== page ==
Trade associations have a mission to their members as well as a bottom line.
HISPANIC BUSINESS® magazine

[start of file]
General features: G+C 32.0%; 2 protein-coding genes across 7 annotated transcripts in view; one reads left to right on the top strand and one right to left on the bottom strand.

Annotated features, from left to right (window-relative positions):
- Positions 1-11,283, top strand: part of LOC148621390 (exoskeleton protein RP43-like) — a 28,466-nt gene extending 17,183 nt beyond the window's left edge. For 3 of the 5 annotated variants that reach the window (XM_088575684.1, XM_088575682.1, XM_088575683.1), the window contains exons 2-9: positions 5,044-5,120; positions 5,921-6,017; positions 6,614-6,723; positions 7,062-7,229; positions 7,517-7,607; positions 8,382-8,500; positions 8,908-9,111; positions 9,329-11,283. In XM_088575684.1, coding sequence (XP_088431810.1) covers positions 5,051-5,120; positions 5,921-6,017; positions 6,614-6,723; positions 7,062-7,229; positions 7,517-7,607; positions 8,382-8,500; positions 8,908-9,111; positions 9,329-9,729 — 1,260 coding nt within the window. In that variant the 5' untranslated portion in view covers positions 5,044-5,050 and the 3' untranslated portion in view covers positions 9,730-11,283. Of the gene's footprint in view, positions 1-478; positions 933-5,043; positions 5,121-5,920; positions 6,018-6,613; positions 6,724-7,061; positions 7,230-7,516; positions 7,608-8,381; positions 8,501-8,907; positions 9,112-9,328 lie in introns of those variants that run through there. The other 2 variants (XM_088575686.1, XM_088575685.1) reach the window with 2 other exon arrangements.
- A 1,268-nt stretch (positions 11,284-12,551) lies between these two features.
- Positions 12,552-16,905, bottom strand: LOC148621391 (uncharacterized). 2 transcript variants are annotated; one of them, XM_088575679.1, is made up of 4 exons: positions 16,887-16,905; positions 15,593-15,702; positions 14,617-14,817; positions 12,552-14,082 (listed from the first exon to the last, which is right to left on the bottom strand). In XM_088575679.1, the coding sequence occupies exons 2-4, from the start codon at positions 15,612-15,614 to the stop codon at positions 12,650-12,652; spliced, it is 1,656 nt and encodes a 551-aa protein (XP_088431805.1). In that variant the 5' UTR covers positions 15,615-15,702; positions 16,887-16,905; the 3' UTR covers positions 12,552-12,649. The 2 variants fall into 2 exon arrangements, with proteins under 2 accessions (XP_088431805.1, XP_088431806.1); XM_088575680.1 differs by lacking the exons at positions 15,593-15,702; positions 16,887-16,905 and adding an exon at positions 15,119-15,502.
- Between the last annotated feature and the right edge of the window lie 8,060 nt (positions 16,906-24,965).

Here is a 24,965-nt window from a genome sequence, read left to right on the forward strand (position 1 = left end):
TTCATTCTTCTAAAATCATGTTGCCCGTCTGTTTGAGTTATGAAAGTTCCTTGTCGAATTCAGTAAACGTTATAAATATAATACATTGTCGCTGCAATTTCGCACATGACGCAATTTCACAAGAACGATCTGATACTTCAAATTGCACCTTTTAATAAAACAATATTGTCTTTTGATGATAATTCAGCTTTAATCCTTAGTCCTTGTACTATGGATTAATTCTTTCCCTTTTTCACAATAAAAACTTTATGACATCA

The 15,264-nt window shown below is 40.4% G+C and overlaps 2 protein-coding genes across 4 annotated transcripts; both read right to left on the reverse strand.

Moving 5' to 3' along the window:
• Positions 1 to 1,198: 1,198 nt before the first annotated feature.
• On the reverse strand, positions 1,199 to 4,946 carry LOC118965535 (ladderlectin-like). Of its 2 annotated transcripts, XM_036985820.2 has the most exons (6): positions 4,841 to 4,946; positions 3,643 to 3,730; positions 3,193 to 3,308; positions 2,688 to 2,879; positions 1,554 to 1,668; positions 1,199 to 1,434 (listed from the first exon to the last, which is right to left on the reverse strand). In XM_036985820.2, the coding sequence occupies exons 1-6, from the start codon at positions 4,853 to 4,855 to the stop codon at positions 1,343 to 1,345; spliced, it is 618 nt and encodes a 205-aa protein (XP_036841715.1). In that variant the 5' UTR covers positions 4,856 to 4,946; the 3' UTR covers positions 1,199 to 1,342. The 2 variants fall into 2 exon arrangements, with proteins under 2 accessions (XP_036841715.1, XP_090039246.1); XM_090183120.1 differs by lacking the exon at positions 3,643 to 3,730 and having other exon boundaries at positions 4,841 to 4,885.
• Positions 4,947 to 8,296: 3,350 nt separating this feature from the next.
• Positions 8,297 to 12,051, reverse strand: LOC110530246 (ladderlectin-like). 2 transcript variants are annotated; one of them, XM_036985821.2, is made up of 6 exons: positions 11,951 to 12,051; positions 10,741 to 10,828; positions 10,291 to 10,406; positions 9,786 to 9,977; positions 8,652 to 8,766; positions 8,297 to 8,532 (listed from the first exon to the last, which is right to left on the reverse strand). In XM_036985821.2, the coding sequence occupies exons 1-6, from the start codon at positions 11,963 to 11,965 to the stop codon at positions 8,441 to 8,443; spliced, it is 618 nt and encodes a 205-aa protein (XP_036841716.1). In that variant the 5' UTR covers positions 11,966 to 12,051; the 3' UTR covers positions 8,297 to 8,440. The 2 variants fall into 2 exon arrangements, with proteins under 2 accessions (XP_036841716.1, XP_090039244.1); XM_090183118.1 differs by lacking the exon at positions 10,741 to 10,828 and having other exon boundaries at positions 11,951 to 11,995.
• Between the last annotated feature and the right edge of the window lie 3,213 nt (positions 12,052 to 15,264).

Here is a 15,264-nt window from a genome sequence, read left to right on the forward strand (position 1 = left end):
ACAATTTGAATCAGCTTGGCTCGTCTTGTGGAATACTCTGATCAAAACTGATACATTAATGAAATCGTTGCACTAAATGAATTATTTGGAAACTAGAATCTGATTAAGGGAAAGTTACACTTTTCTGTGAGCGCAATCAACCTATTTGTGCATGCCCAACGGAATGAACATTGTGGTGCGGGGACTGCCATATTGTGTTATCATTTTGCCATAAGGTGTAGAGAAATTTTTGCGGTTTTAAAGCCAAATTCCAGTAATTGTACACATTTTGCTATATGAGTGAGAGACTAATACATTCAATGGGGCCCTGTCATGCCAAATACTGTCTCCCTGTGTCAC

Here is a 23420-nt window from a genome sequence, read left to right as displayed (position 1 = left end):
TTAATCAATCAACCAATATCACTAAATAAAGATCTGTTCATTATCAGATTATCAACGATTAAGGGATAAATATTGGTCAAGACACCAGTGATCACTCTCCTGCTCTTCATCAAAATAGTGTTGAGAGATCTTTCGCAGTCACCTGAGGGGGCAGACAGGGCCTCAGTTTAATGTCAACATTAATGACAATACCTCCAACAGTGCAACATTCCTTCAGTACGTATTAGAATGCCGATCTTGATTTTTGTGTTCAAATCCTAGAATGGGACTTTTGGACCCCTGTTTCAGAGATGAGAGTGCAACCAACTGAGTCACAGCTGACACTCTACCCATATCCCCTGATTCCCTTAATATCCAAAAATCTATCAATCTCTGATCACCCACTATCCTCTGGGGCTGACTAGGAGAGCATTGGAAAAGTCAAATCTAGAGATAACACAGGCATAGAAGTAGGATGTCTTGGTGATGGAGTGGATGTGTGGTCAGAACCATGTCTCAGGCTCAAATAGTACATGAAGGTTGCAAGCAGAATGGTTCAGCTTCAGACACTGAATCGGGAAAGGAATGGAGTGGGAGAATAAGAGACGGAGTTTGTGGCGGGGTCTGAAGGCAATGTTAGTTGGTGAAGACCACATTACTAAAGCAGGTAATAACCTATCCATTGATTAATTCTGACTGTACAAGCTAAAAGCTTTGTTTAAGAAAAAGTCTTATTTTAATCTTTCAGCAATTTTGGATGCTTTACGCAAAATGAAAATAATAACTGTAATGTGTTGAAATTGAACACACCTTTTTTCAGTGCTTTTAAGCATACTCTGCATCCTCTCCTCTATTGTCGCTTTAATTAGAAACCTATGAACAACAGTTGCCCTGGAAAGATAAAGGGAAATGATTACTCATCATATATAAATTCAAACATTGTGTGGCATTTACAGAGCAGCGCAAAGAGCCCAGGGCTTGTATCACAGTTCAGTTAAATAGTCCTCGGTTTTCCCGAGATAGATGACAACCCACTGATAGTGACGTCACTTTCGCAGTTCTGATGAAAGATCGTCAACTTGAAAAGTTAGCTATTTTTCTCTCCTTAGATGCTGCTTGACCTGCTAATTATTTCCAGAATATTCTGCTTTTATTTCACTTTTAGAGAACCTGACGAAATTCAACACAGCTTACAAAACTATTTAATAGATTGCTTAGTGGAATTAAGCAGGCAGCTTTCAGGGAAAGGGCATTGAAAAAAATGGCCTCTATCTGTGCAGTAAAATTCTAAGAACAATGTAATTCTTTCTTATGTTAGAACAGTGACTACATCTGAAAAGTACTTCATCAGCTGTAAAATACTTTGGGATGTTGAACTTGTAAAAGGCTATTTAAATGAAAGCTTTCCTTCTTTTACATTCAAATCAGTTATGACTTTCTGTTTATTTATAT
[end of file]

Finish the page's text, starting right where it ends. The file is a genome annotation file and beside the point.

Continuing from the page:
The United States Hispanic Chamber of Commerce (USHCC) has a mission “to promote the development and growth of Hispanic-owned businesses.” This mission grants the organization tax-exempt status and differentiates it from for-profit corporations. While most chambers of commerce support themselves by collecting dues from their members, the USHCC depends mostly on corporate sponsorship. According to former USHCC Chairman Massey Villarreal, it is Corporate America -- not Hispanic entrepreneurs -- that provides “the lion’s share” of the organization’s budget (see “USHCC Faces a Fork in the Road,” March 1998). If finances don’t tie the USHCC to its constituency, the organization’s structure does little better (see "USHCC Board Organization"). The USHCC is an umbrella organization; voting members consist of about 250 local Hispanic chambers across the country, each paying annual dues of only $100. (Non-voting members include Hispanic companies, which pay either $500 or $5,000 depending on their size, and corporate partners, which pay $10,000.) Those local chambers elect the 24 members of the USHCC board, the essential link between grassroots members and the national organization. The chamber’s penchant for business ventures such as a TV show and a magazine means new challenges in board oversight. “To whom is the organization accountable?” asks Lisa LaMontagne, communications manager at the National Center for Nonprofit Boards (www.ncnb.org). “It is the responsibility of the board to determine the organization’s mission and purpose, and make sure that everything is measured against that. They should assess program activity against the mission to ensure that the organization doesn’t drift away from the original mission.” Ms. LaMontagne suggests several questions board members should ask before entering into a business deal: How is “success” defined within the organization? Do the profitable activities really further the chamber’s mission? Is it the only option available? And what is in the best long-term interest of the group? For answers, the board can look back at the history of the USHCC and its funding practices. When Jose Niño, the predecessor of Mr. Herrera as the organization’s CEO, spoke with Hispanic Business upon his retirement in 1998, he noted that when the USHCC came to Washington, D.C., the board thought it should look and act like a for-profit company (see “Niño on His Legacy,” March 1998). “When the board hired me, they hired an executive. They gave me the title of CEO at the first board meeting,” he said. “We wanted to emulate a corporate structure.” Now some chamber members may wonder if the organization has carried the corporate profit motive too far.
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